Age 7 to 11 Challenge Level:

Take a counter and surround it by a ring of other counters that MUST touch two others. How many are needed?

Cereal Packets

Age 7 to 11 Challenge Level:

How can you put five cereal packets together to make different shapes if you must put them face-to-face?

Cuisenaire Squares

Age 7 to 11 Challenge Level:

These squares have been made from Cuisenaire rods. Can you describe the pattern? What would the next square look like?

Little Boxes

Age 7 to 11 Challenge Level:

How many different cuboids can you make when you use four CDs or DVDs? How about using five, then six?

Making Longer, Making Shorter

Age 5 to 7 Challenge Level:

Ahmed is making rods using different numbers of cubes. Which rod is twice the length of his first rod?

The Numbers Give the Design

Age 7 to 11 Challenge Level:

Make new patterns from simple turning instructions. You can have a go using pencil and paper or with a floor robot.

Fencing

Age 7 to 11 Challenge Level:

Arrange your fences to make the largest rectangular space you can. Try with four fences, then five, then six etc.

Construct-o-straws

Age 7 to 11 Challenge Level:

Make a cube out of straws and have a go at this practical challenge.

Making Maths: Be a Mathemagician

Age 7 to 11 Challenge Level:

Surprise your friends with this magic square trick.

Cuboid-in-a-box

Age 7 to 11 Challenge Level:

What is the smallest cuboid that you can put in this box so that you cannot fit another that's the same into it?

Making Sticks

Age 5 to 7 Challenge Level:

Kimie and Sebastian were making sticks from interlocking cubes and lining them up. Can they make their lines the same length? Can they make any other lines?

Four Layers

Age 5 to 11 Challenge Level:

Can you create more models that follow these rules?

Domino Sets

Age 7 to 11 Challenge Level:

How do you know if your set of dominoes is complete?

Order the Changes

Age 7 to 11 Challenge Level:

Can you order pictures of the development of a frog from frogspawn and of a bean seed growing into a plant?

Double Your Popcorn, Double Your Pleasure

Age 7 to 11 Challenge Level:

We went to the cinema and decided to buy some bags of popcorn so we asked about the prices. Investigate how much popcorn each bag holds so find out which we might have bought.

Two by One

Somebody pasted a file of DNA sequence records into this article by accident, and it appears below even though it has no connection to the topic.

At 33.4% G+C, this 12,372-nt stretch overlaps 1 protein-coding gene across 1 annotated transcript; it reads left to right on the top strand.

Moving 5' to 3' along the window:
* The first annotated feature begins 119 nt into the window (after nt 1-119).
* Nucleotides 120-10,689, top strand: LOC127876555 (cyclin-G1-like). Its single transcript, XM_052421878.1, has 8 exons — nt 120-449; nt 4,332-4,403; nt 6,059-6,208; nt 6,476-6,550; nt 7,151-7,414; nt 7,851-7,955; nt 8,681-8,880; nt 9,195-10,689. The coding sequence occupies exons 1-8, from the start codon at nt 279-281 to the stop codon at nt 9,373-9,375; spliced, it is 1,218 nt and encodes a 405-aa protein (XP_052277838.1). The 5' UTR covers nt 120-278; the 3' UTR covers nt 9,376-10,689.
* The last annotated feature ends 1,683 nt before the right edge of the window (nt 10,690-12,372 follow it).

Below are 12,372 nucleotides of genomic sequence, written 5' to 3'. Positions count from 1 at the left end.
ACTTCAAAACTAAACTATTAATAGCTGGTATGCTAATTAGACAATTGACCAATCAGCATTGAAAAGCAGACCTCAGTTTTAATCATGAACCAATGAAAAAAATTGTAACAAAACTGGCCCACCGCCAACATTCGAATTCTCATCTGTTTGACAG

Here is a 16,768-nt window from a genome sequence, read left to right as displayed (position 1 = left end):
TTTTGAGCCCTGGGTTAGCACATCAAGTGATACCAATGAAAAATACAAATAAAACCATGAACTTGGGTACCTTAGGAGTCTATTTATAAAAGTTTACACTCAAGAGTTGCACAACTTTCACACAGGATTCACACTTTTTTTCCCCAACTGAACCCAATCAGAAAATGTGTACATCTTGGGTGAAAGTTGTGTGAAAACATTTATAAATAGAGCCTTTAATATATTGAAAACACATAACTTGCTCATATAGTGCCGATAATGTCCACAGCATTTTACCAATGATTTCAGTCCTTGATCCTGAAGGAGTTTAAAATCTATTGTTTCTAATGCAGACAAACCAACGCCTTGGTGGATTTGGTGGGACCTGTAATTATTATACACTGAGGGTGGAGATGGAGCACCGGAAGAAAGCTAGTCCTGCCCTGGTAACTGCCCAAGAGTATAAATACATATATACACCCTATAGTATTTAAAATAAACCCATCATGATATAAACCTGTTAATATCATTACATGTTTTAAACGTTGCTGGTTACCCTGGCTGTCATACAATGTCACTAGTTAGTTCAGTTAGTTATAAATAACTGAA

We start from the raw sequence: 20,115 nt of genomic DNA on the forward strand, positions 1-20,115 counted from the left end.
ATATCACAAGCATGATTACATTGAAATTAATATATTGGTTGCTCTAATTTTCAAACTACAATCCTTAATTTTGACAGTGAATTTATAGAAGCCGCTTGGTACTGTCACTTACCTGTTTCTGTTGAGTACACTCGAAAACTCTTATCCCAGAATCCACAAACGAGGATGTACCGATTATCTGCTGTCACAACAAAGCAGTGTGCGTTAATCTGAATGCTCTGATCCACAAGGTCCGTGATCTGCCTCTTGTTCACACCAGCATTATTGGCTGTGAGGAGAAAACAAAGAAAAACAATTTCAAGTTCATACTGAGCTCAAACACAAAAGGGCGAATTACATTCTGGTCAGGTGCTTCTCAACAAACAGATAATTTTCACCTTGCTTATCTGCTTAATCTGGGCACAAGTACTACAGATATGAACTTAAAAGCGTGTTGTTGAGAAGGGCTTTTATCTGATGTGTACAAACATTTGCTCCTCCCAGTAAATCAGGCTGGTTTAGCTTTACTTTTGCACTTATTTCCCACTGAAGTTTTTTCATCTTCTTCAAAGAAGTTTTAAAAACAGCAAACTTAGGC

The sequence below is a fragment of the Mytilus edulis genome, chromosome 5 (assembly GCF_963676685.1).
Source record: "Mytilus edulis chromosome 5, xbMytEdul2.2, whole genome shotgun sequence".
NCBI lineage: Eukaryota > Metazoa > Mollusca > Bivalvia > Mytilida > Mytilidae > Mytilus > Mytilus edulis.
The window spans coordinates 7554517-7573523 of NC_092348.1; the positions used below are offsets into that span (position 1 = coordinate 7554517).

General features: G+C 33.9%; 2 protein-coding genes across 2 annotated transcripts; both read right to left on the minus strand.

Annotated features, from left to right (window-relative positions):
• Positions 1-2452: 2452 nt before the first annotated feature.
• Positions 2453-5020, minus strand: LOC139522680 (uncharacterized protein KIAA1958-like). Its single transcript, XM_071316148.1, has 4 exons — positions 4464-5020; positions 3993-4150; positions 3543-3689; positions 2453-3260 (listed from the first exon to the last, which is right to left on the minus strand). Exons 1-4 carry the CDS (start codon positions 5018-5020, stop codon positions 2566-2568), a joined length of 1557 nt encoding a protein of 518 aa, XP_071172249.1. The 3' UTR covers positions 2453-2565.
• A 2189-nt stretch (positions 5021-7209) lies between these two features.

Age 7 to 11 Challenge Level:

An activity making various patterns with 2 x 1 rectangular tiles.

Counter Ideas

Age 7 to 11 Challenge Level:

Here are some ideas to try in the classroom for using counters to investigate number patterns.

Baked Bean Cans

Age 5 to 7 Challenge Level:

Is there a best way to stack cans? What do different supermarkets do? How high can you safely stack the cans?

Folding, Cutting and Punching

Age 7 to 11 Challenge Level:

Exploring and predicting folding, cutting and punching holes and making spirals.

Halving

Age 5 to 7 Challenge Level:

These pictures show squares split into halves. Can you find other ways?

Cutting Corners

Age 7 to 11 Challenge Level:

Can you make the most extraordinary, the most amazing, the most unusual patterns/designs from these triangles which are made in a special way?

Triangle Shapes

Age 5 to 11 Challenge Level:

This practical problem challenges you to create shapes and patterns with two different types of triangle. You could even try overlapping them.

Making Maths: Rolypoly

Age 5 to 11 Challenge Level:

Paint a stripe on a cardboard roll. Can you predict what will happen when it is rolled across a sheet of paper?

Fractional Triangles

Age 7 to 11 Challenge Level:

Use the lines on this figure to show how the square can be divided into 2 halves, 3 thirds, 6 sixths and 9 ninths.

Regular Rings 1

Age 7 to 11 Challenge Level:

Can you work out what shape is made by folding in this way? Why not create some patterns using this shape but in different sizes?

Two Squared

Age 7 to 11 Challenge Level:

What happens to the area of a square if you double the length of the sides? Try the same thing with rectangles, diamonds and other shapes. How do the four smaller ones fit into the larger one?

Pyramid Numbers

Age 7 to 11 Challenge Level:

What are the next three numbers in this sequence? Can you explain why are they called pyramid numbers?